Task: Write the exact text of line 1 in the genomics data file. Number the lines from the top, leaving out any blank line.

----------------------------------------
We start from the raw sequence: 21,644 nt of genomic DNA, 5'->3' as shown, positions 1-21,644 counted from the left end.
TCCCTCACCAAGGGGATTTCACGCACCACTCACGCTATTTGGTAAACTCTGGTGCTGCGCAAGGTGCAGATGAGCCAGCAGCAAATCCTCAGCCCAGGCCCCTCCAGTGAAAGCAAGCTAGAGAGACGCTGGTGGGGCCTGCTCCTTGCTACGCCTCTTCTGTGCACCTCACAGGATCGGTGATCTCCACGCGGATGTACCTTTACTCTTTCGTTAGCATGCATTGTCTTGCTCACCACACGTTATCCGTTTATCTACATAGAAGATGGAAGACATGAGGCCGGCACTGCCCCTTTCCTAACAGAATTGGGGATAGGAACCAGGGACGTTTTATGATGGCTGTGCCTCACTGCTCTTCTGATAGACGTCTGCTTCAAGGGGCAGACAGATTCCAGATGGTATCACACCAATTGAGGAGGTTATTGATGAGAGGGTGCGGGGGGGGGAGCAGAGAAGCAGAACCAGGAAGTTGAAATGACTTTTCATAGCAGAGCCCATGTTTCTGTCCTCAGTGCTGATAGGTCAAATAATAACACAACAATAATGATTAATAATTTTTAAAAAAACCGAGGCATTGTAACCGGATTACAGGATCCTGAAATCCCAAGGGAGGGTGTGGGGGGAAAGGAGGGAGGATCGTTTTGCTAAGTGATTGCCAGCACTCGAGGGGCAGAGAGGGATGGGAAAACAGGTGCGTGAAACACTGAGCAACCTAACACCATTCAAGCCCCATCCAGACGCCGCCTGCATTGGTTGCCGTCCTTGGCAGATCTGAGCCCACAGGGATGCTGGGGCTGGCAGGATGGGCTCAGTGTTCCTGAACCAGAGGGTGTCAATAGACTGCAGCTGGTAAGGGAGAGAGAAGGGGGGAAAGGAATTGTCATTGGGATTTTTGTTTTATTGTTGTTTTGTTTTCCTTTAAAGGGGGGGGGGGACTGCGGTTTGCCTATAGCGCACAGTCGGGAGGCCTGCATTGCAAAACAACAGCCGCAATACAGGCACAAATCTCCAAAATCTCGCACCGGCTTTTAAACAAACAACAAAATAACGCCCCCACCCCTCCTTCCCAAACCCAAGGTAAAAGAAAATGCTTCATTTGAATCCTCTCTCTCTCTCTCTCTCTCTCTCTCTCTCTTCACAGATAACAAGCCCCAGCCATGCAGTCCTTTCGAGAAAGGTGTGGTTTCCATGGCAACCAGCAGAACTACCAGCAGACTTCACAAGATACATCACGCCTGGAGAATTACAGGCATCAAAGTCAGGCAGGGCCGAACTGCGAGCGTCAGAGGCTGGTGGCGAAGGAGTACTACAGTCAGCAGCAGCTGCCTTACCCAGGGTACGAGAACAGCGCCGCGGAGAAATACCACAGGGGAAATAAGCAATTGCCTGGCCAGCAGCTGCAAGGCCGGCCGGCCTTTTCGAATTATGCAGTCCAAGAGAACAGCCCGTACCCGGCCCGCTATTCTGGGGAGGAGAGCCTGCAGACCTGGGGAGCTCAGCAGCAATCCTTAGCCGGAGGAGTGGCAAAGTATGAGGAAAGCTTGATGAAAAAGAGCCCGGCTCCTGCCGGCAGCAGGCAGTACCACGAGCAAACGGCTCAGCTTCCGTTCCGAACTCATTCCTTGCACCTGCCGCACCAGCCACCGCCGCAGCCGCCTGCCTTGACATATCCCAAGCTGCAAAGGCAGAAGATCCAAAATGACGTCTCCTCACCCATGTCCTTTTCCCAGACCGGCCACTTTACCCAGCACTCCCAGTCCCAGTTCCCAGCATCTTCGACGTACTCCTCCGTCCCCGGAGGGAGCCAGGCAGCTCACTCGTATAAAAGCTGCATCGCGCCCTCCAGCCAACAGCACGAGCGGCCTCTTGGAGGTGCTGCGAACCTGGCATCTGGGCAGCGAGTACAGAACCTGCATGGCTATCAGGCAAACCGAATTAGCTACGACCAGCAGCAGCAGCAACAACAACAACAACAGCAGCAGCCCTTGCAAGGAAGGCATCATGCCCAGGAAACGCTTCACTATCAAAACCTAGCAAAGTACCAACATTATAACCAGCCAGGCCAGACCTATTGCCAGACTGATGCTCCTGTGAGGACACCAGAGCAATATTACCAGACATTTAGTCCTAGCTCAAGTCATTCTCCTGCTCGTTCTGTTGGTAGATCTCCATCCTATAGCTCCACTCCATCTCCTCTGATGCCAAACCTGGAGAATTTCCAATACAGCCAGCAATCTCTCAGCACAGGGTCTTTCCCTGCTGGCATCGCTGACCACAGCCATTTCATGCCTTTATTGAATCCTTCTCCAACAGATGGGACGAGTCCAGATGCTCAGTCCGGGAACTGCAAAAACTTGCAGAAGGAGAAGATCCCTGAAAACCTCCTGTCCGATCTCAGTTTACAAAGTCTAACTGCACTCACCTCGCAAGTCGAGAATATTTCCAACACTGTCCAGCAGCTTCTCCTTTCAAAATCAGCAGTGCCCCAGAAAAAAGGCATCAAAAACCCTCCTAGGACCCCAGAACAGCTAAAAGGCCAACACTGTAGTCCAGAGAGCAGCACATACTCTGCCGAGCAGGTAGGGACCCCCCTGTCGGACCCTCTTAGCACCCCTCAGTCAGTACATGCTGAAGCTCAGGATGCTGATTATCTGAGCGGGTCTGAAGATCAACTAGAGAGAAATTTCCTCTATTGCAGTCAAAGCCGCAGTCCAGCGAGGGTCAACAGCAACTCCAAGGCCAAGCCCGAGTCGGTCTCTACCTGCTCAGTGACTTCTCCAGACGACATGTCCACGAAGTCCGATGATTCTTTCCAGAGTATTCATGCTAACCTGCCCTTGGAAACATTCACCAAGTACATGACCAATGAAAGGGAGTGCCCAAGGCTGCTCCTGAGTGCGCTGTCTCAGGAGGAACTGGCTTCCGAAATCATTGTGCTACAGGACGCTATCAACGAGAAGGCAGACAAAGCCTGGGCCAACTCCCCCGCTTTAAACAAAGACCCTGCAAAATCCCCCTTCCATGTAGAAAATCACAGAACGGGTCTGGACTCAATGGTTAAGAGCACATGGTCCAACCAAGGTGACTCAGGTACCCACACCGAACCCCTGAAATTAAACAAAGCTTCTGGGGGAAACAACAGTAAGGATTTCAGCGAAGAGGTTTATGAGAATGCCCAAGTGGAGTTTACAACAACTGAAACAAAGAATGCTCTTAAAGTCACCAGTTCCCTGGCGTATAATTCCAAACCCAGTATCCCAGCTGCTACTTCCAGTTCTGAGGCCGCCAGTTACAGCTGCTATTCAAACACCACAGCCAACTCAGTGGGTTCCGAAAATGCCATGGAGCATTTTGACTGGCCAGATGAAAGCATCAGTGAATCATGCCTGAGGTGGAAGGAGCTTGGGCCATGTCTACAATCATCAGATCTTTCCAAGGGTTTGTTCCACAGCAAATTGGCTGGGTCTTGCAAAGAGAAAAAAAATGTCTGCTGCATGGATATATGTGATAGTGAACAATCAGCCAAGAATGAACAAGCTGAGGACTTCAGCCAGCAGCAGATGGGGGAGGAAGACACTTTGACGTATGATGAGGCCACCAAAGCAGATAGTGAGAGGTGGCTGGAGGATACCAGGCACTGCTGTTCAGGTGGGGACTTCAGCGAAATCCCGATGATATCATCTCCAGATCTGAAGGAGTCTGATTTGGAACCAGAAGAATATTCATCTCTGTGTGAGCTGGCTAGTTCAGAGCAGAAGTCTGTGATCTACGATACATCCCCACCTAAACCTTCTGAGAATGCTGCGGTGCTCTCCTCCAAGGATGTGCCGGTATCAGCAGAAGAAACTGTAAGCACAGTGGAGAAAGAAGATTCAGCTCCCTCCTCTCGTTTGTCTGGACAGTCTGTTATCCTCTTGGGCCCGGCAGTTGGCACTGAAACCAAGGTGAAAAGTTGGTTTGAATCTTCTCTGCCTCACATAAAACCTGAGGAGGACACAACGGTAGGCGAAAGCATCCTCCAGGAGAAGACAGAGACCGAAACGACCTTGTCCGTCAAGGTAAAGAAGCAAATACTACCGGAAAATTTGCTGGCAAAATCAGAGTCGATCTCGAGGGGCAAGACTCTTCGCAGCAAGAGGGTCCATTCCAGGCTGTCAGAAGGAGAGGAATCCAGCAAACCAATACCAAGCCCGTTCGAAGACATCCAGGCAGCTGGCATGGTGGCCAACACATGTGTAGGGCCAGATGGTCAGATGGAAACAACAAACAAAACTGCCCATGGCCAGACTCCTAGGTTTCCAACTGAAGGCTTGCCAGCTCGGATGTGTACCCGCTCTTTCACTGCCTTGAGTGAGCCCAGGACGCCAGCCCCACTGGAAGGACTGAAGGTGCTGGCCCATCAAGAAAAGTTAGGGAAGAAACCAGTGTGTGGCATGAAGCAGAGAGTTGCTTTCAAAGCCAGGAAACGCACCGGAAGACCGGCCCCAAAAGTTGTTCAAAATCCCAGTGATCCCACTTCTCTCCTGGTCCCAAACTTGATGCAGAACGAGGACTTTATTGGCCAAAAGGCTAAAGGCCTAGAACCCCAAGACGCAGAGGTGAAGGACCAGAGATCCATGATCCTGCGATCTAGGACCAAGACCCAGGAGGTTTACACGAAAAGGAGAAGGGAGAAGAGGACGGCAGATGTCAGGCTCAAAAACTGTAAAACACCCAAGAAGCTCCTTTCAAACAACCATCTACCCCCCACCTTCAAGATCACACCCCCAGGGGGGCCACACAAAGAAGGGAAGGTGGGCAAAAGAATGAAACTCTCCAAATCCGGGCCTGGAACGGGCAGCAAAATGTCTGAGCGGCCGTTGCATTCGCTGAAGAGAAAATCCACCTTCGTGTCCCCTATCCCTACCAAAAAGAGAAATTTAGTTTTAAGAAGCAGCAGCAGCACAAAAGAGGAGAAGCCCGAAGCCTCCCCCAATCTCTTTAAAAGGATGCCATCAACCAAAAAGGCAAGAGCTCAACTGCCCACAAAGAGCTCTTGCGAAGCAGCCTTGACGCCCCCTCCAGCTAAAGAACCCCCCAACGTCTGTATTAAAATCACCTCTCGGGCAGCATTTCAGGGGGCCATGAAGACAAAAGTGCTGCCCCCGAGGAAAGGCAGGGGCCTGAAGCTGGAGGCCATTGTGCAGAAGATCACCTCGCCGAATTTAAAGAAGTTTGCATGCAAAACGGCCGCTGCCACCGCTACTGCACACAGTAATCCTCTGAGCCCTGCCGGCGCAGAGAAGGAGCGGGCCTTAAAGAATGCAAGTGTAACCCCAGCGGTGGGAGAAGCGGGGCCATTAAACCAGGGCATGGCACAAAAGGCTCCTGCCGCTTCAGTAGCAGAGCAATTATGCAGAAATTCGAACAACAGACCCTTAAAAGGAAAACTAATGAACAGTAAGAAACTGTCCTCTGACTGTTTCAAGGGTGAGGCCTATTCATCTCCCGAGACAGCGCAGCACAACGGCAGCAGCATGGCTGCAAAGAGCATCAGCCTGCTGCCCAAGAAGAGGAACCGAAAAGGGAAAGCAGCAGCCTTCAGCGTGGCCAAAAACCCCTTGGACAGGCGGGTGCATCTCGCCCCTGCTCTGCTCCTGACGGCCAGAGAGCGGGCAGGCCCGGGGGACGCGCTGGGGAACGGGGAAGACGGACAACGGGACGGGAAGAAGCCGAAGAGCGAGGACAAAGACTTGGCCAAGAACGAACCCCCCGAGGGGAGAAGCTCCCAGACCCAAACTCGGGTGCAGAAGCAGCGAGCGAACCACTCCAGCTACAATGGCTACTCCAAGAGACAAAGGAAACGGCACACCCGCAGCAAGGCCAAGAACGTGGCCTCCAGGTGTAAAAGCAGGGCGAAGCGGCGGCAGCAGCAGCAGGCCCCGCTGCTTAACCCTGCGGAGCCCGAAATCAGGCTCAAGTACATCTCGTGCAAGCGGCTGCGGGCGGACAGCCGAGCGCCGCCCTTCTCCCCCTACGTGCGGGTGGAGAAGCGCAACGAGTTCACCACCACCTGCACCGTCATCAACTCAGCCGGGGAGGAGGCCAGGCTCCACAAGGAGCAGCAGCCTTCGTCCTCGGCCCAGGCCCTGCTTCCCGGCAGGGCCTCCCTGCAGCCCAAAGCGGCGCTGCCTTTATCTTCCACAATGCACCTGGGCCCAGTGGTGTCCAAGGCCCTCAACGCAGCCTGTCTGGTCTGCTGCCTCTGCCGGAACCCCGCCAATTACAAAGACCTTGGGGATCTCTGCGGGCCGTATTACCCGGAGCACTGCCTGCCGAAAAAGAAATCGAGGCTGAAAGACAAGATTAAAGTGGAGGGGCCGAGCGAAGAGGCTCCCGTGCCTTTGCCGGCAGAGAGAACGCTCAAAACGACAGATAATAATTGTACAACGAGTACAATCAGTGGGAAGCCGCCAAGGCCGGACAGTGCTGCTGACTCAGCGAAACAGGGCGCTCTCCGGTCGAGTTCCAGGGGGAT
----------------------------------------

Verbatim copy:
We start from the raw sequence: 21,644 nt of genomic DNA, 5'->3' as shown, positions 1-21,644 counted from the left end.